After coffee, Darlene and I caravanned over to the house which was being vacated. No sooner had stepped across the threshold than we were asked to leave again to go buy boxes. When asked “how many”, we were told, “Oh, I don’t know. Do you think 20 will be enough? Just make sure they’re small, because I’ll need to be able to lift them myself.”

I resisted the urge to look at Darlene. No boxes? Expecting us to go out and buy a bunch? This was poor planning taken to a new level. Irritation found another excuse to rear its ugly head. We were there to help! Not be ordered around! Darlene, on the other hand, ever efficient and frugal, graciously volunteered for the task and departed while I started packing the few remaining boxes.

Darlene returned shortly with a van-full of smallish boxes. She said she arrived at the recycling center at exactly the right moment, when a man was just about to chuck them. She was giddy with her miraculous acquisition, suddenly acutely aware of God’s hand in this place, and the excitement of being His tool.

We filled the boxes quickly. Though we made a substantial dent during our brief hour and a half, perhaps even the worst of the packing, the job was not yet done when boxes were gone and it was time for us to leave.

Upon returning to my car, there was no medal waiting on the seat memorializing my two hours of selflessness. I heard no angels singing, nor was there the usual warm-fuzzy feeling of a do-gooder.

Rather, I struggled with emotions of sadness that often accompany exposure to lives convoluted with brokenness, poverty, and struggle. I thought about all the people in the world who are trapped in abnormal levels of dysfunction, compulsion, and destitution, and wondered how they manage to get through every single day. They have more courage than I. I also realized again, as I often do, that only a hair’s breadth of luck and good-sense separate me from a similar state.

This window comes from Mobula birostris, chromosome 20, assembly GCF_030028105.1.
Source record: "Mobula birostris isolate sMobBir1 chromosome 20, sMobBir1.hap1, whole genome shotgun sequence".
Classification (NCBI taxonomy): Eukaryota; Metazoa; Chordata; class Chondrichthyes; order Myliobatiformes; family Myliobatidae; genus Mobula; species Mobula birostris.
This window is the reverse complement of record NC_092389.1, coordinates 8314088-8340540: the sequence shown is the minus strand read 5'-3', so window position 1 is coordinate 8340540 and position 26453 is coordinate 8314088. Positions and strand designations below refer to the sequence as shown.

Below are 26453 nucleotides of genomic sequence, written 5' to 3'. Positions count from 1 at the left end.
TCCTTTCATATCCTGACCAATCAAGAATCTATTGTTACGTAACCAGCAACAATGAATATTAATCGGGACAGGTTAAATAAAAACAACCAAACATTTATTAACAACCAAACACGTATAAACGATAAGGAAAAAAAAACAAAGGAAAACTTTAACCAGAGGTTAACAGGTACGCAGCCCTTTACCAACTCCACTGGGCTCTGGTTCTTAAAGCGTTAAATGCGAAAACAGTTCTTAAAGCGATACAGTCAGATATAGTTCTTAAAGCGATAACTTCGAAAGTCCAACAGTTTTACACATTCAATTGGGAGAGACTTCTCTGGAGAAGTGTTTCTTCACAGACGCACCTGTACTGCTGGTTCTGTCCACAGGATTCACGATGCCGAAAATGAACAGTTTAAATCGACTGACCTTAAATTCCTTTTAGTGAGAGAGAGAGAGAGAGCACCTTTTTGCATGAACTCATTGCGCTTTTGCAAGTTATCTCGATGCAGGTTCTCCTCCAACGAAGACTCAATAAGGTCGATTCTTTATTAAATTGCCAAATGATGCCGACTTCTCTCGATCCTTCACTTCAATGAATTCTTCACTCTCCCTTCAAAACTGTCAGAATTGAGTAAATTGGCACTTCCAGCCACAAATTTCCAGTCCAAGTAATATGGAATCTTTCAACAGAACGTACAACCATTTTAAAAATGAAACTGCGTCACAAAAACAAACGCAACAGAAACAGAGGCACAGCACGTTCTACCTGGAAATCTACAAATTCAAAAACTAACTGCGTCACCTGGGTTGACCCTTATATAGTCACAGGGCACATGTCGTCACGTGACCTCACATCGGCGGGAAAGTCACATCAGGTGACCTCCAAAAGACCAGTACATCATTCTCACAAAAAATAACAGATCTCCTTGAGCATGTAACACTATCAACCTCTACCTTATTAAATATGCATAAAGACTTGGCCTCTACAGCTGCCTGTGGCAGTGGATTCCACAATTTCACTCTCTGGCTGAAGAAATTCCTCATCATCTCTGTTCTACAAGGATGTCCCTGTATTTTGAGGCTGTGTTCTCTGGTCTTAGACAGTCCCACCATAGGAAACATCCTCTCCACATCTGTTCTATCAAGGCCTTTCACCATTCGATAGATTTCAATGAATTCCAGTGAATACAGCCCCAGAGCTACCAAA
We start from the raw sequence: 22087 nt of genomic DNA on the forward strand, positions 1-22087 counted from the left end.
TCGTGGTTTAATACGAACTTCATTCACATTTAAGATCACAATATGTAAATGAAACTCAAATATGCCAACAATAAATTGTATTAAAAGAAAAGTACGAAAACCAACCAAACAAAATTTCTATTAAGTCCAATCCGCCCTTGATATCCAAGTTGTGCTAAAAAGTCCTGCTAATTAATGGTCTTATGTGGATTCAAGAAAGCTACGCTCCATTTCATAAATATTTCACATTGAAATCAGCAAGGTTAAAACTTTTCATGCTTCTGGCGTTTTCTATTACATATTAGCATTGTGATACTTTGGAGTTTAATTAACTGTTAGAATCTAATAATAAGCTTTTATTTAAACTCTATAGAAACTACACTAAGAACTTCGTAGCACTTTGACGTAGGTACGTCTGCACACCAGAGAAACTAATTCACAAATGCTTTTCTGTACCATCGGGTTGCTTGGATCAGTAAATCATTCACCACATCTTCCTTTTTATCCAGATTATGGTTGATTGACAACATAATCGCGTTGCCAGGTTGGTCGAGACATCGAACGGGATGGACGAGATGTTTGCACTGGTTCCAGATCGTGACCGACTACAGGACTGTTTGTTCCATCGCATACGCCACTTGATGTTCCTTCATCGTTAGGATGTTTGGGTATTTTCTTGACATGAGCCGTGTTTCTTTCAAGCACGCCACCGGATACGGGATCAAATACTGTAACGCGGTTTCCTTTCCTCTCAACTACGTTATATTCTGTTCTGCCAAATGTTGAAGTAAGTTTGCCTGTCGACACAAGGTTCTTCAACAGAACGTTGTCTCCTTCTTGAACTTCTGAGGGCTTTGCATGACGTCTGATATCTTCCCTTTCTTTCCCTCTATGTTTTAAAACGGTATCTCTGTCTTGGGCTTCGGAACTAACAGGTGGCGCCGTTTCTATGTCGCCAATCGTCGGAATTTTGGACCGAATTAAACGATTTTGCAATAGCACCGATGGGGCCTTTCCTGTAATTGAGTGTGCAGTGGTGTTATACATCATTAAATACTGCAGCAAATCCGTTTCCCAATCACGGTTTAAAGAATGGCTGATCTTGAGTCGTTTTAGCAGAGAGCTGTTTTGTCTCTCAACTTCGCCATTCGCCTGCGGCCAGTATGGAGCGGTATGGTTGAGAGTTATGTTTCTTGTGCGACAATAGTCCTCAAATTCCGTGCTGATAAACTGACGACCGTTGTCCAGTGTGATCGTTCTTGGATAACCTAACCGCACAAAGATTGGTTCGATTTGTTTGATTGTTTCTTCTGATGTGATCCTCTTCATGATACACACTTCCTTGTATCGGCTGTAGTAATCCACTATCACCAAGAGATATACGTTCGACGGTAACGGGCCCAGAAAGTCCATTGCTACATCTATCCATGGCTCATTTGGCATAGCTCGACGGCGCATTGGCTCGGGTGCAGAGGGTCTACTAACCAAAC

However, I didn’t entertain those thoughts for long. After brief consideration, I pushed them away, and instead concentrated on safely driving to pick Ellie up from preschool.

Once again I found myself flipping through the radio stations trying to find just the right song for my drive, stopping when I stumbled across the Rolling Stones. Though not a favorite band of mine, the song felt particularly fitting.

You can't always get what you want
You can't always get what you want
But if you try sometimes you just might find
You just might find
You get what you need.

3 Comments:

At 2:53 PM, Anonymous Anonymous said...

Linda, you're so cool! Just thought I'd tell you that :-)

Love,
Liz

 
At 6:07 PM, Blogger Lisa said...

Finally! A chance to catch up with what's going on with you. Thanks for the update.

 
At 9:20 AM, Blogger fatmammajamma said...

Breathe....yes, good and realistic, but I'd still prefer the pause button.